Loyalty is turning green in many ways. Brands realize the importance of not just earning customer loyalty, but demonstrating their own loyalty to the customer. This proactive approach to creating customer loyalty is essential to building trust, the cornerstone of any long term relationship. Tapping in to the causes that matter most to customers is one pathway to building trust and creating strong relationships.
The following article is written by Alan Goldstein, CEO KULA. In the article, he outlines his case for why cause marketing might be the new trigger to create long term customer loyalty. Let us know what you think.
Is Cause Marketing the New Loyalty?
Though communication channels are growing, connecting with today’s consumers in a way that promotes brand engagement is increasingly difficult. It is well known that consumers crave brand authenticity and want to do business with companies that are honest, transparent, and socially responsible. But what is now more apparent is that consumers also want brands to support the causes that are important to them, especially if they have a personal connection to that cause.
This growing trend is larger than many companies initially realized, and can have a very real and major impact on brand loyalty.
- 94% of consumers say they would switch brands in order to support a cause. (Huffington Post)
- Roughly 9 out of 10 consumers are willing to reward brands for authenticity. This includes recommending the brand (52%), being loyal to the brand (49%), and investing in the brand (20%). (PR Newswire)
- 75% of millennial consumers said that a brand giving back to society is either fairly or very important to them. (Digiday)
- 53% of people consider “social purpose” a leading purchasing decision driver when quality and price are equal. (Kissmetrics)
- More than 50% of millennials (who now make up about 25% of the U.S. population) favor companies that support causes they care about. (Forbes)
While cause marketing isn’t a new concept, its gained importance in recent years as brands try to find ways to connect with the increasingly demanding and skeptical public. Since consumers “vote with their dollars,” brands need to be more strategic about cause marketing. It’s not just about “checking the box” via a brand’s CSR (Corporate Social Responsibly department), cause marketing has to be considered an integral part of the brand’s overall marketing plan.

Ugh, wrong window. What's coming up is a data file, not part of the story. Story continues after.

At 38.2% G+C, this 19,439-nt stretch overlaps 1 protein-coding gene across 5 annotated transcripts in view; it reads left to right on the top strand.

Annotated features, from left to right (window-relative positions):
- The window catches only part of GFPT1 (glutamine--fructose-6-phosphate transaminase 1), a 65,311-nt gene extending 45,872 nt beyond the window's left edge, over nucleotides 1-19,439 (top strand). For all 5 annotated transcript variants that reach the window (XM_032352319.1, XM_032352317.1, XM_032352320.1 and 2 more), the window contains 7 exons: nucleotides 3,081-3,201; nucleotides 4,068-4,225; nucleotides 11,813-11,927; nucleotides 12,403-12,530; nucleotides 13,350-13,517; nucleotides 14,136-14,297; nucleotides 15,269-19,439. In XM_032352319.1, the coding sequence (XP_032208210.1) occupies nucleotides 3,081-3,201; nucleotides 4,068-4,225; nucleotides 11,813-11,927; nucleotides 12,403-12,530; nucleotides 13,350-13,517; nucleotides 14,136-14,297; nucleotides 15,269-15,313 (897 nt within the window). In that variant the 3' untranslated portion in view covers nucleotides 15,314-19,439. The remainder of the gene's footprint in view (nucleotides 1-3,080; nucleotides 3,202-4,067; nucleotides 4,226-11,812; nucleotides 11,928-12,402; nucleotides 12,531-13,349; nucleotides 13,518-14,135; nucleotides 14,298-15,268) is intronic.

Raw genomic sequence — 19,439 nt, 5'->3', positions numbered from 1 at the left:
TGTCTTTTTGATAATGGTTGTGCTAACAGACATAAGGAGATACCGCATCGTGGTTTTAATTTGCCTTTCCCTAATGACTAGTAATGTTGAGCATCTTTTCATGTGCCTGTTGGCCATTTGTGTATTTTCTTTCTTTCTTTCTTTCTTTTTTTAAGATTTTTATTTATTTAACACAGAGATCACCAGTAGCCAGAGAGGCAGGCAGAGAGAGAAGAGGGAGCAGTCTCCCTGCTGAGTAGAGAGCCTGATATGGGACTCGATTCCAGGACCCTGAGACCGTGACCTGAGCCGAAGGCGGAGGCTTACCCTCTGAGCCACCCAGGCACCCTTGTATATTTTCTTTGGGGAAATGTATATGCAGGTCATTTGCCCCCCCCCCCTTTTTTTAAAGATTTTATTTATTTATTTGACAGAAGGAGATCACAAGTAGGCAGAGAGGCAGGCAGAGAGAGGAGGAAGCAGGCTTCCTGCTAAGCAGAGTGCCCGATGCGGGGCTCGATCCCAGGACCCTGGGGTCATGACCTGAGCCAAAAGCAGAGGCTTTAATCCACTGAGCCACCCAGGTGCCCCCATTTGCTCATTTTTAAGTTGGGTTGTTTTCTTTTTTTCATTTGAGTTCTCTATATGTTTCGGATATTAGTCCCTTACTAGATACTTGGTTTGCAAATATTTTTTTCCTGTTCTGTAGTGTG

This concept supports one of the projected marketing trends of 2016 – the rise of relationship marketing. According to HubSpot, “the goal of relationship marketing is to focus on building stronger loyalty and long-term customer engagement rather than on quick, short-term customer acquisition and individual sales. This helps companies develop strong, emotional customer connections to their brands that drive word-of-mouth promotions and lead generation.” What is stronger than a brand and a consumer coming together to support a cause?
Unfortunately, when not done correctly or carefully, cause marketing can backfire.
Cause Marketing Fatigue
The problem whenever companies and marketers catch onto and push a trend is that it can come across as disingenuous – the exact opposite of the intended effect of cause marketing.
Campaigns that don’t align with the brand or seem to be piggybacking on a current hot topic social issue leave consumers confused, feeling like the sentiment behind the campaign isn’t genuine, and suspicious that the brand isn’t supporting the cause for altruistic reasons. When improperly planned and applied, cause marketing efforts may actually hurt the brand’s authenticity. This is particularly true if the cause marketing efforts are tied to a particular product or service. A recent study found that “consumers are increasingly skeptical of companies using cause marketing to push products. Companies may get some initial PR buzz but won’t carve a permanent space in people’s hearts and minds.”
Cause Marketing is the New “Loyalty”
While being socially and environmentally responsible is top of mind, and will continue to remain important to consumers, cause marketing needs to take a decidedly more local and personal approach. Companies can no longer declare that they care by simply donating money to a major non-profit of their choice. With the growing distrust of big corporations and national causes, consumers no longer believe these cause marketing partnerships are authentic. Today’s consumers need to see, hear, and feel the effects of cause marketing programs locally and to the cause of THEIR choice.
Programs like KULA’s cause marketing platform let your customers decide where a brand’s cause marketing dollars go. You’re not forcing any one cause or campaign; instead, you’re supporting the causes (big and small) that truly matter to the consumer. As chief marketing officers continue to embrace the concept of personalization and consumer preference it only makes sense that cause marketing would follow suit.
The fundamental fact that consumers prefer to do business with companies that give back doesn’t change because brands are less focused on a few select causes. Create a partnership with your consumers and let them decide what’s most important to them and where their “earned” donations go. This partnership will create brand advocates that will spread the word of your truly authentic approach to doing business and giving back to their community.
Photo Credit: Kula